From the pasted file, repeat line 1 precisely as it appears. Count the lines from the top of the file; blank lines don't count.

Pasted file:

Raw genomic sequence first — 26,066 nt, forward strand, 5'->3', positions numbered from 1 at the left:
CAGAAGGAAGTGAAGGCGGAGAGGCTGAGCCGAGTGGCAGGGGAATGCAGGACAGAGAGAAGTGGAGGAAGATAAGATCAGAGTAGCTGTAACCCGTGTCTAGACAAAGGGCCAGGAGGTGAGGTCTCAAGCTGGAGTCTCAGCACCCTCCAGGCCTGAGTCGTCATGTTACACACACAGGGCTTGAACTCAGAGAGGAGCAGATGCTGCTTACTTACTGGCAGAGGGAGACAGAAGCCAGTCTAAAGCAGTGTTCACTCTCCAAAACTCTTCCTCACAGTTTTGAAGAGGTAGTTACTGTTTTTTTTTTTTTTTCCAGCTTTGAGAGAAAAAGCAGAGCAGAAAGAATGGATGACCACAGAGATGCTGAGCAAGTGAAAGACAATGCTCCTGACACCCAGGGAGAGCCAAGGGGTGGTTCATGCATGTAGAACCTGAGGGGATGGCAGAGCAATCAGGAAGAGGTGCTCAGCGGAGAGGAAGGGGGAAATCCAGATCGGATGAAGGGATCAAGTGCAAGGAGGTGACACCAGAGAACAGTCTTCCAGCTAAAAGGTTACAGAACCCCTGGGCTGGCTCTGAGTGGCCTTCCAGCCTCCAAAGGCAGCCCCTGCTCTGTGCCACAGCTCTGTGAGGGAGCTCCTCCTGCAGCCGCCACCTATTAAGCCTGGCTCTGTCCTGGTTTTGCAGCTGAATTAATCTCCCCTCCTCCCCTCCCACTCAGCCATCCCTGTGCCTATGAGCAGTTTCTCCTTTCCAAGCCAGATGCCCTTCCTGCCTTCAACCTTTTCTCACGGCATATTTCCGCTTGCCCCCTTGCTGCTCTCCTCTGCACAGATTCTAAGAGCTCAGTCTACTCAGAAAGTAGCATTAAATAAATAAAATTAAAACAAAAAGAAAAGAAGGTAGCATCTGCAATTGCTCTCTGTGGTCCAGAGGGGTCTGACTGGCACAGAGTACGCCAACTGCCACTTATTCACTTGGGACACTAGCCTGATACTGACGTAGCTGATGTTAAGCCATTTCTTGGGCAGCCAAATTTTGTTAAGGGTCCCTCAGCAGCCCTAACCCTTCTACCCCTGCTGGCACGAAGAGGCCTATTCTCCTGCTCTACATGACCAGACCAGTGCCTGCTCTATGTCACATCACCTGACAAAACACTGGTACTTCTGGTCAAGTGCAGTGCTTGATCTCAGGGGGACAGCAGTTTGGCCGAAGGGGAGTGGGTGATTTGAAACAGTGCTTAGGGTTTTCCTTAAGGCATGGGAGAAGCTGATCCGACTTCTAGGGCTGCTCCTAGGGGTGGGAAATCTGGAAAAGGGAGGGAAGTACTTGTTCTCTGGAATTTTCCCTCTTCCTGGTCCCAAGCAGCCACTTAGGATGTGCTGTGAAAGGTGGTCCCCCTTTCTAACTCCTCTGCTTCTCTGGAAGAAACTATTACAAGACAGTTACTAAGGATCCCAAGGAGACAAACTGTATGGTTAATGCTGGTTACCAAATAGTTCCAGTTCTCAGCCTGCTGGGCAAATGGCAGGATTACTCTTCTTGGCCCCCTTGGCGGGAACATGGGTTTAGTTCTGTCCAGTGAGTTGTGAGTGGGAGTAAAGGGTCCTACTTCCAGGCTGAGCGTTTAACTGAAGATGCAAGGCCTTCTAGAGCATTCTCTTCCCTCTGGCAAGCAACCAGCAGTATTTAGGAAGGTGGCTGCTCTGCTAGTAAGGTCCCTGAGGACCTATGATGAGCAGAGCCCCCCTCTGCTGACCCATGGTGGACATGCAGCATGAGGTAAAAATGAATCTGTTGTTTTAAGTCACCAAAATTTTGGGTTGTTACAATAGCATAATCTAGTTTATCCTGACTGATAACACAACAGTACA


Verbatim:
Raw genomic sequence first — 26,066 nt, forward strand, 5'->3', positions numbered from 1 at the left: